Jihva for Milk – Spicy Succotash

fresh corn and beans
New England crops – fresh corn and horticultural beans

Summers at my grandmother’s on Cape Cod meant swimming in Vineyard Sound, beachcombing, cookouts and family. There was a huge garden, taking up more than half the backyard, which supplied us with vegetables and berries for our lazy days. Late in summer, when the corn was on, my grandmother would often pick and husk an ear to eat right there — sweet and crisp and warm from the summer sun. With other ears, she made succotash.

horticultural beans
horticultural beans

There are many names for these brightly colored beans; cranberry beans is one. As kids, we always knew them as “horticultural” beans. They are rarely seen in any market, at least around here; they were always more of a home garden crop.

Some folks say succotash should be made with lima beans. I can’t abide limas; my grandmother never used them, nor does my mother. For our succotash, nothing but horticultural beans would do. Some folks say succotash needs salt pork or bacon, tomatoes or squash. In my family, it is a simple dish: corn, beans, milk, butter and a little cream. Salt and pepper are the only seasonings.

I decided to liven it up a little.

Spicy Succotash

about a dozen pods fresh horticultural beans (shell beans, cranberry beans)

2 tsp butter or ghee
1 tsp mustard seeds
1 tsp cumin seeds
10-12 small fresh curry leaves, shredded

2 ears fresh corn, cut from the cobs
2 green chiles, slit

1/2 cup milk
1/2 cup coconut milk
1/2 cup half and half cream

salt and pepper to taste


Wash and shell the beans. Boil them in a very little salted water about 10-15 minutes, until color changes and they are no longer mealy. Drain and reserve about 1/4 c. boiling water.

Husk the corn, being careful to remove all the silk. One at a time, stand the ears on end over a cutting board, and with a small sharp knife, carefully cut the kernels from the cob.

corn and cooked horticultural beans
cooked beans and fresh corn, cut from the cob

In a soup pot over medium heat, melt butter or ghee and pop the mustard. Add the cumin and curry leaves and cook briefly, then add the fresh corn and chiles. Saute for a few minutes, then add the boiled beans and reserved boiling water, milk, coconut milk, and half and half cream. Stir in salt to taste and plenty of freshly ground black pepper. Reduce heat to low, cover and simmer 15-20 minutes.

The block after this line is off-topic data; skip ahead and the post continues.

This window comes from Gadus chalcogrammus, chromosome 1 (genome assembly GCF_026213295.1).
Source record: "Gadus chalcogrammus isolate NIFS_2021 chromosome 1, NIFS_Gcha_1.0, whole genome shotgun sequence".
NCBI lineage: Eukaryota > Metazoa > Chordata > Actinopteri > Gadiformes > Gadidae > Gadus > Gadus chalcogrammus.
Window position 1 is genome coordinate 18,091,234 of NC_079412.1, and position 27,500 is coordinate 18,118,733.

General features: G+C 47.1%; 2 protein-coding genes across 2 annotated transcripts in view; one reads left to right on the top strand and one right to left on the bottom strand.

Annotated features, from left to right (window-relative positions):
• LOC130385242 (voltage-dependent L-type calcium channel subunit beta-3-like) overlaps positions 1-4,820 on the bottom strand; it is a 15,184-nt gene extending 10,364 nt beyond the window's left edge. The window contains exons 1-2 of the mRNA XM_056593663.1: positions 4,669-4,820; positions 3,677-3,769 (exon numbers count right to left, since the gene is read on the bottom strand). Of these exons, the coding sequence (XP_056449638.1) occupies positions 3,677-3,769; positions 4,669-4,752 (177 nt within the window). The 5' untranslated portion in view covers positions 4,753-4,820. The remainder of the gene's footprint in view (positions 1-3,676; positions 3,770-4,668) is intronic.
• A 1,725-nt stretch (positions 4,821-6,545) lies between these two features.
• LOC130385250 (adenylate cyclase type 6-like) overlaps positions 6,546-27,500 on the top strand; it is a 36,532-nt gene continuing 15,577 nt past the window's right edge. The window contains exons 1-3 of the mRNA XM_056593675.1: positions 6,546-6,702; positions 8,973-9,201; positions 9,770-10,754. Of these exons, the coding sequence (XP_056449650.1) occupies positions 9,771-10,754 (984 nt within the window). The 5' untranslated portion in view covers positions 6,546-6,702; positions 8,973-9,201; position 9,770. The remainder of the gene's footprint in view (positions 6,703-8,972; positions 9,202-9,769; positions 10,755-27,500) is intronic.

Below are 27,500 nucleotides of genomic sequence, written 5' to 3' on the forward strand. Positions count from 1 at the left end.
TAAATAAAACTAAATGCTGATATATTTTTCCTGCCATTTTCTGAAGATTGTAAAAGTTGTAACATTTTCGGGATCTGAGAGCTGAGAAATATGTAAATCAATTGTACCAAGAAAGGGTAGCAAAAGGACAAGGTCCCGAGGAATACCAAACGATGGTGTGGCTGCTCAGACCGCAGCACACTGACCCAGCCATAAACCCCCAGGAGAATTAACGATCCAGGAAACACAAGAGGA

Correct the seasoning and serve piping hot. For best taste, eat outdoors at the picnic table 😉

This is my entry to this month’s Jihva For Milk, hosted by lovely and talented Vineela of Vineela’s Cuisine.

spicy succotash
spicy succotash



  1. vineela said

    Hi Linda,
    Thanks for your participation in JFI.
    Name is catchy .
    I have to prepare your chowder,then this recipe.
    Can you tell me is this the name of the bean – ‘Succotash’
    thanks for sharing the new recipe.
    Have a happy longweekend.
    See you at round up later.

    Hi Vineela, the word succotash comes from the Naragansett word msíckquatash; according to dictionary means boiled whole-kernel corn. The beans I used were horticultural, or cranberry beans, but you could use lima beans or any other large dried bean you like. Looking forward to the beautiful roundup!

  2. Hi linda,
    I wanted to have them right now..its raining and how i wish i could have them..right now..thanks for sharing..

    Hi Sudah, I know, we had some rain the past few days yes? I love soup/stew on rainy days too 🙂

  3. Nabeela said

    I’m glad you ventured out of the dessert area for JFI…..I’m eating wayyy too many desserts these days.
    The soup looks delicious…I’m sure all those different milks you used made it nice and creamy, not to mention delicious 🙂

    Thanks Nabeela, I’m afraid this one isn’t much better for the waistline with all that butter and cream… but sometimes we have to splurge a little 😉

  4. shilpa said

    Looks great Linda. I have never tried this beans. I will see if I can get hold of some here.

    If you try it Shilpa, I hope you enjoy!

  5. Asha said

    Holy succotash!!! I think I can get some dry cranberry beans and make a succotash out of it 😀 It is a funny word, isn’t it? Good job….

    Thanks Asha… it is a funny word. I forget the cartoon character who used to say “suffering succotash” with a lisp… 🙂

  6. Queenkatt said

    “Suffren Succotash” was said by Porky Pig. I’m looking for a succotash recipe like my mother used to make. She used salt pork, shell beans, corn and I forgor what else. So I am searching for something close to hers. New England born and bred, so this must be from the Indians.

    Hi Queenkatt — I know there are some recipes for succotash calling for salt pork, but I made this according to my family’s recipe – no meat. Good luck in your quest.

  7. Julia-Gulia said

    No, not Porky Pig — see WIkipedia to back me up — it was Daffy Duck who said in his speech impedimeneted way ‘Sufferin’ Succotash.’ (Think about the difference in their impediments — stuttering vs Daffy’s hyper lisp. Sufferin’ Succotash is more comedic with a lisp than with a stutter, I’d suppose).

    Just messaging to tell you, however, that this recipe is a dream. It has inspired some ingredients I had on hand but never knew what to do with. Now they cry out for me to use them well in this recipe. Thank you for liberating my ingredients into all that they might be.

    Thanks Julia — I’m glad you enjoyed 🙂

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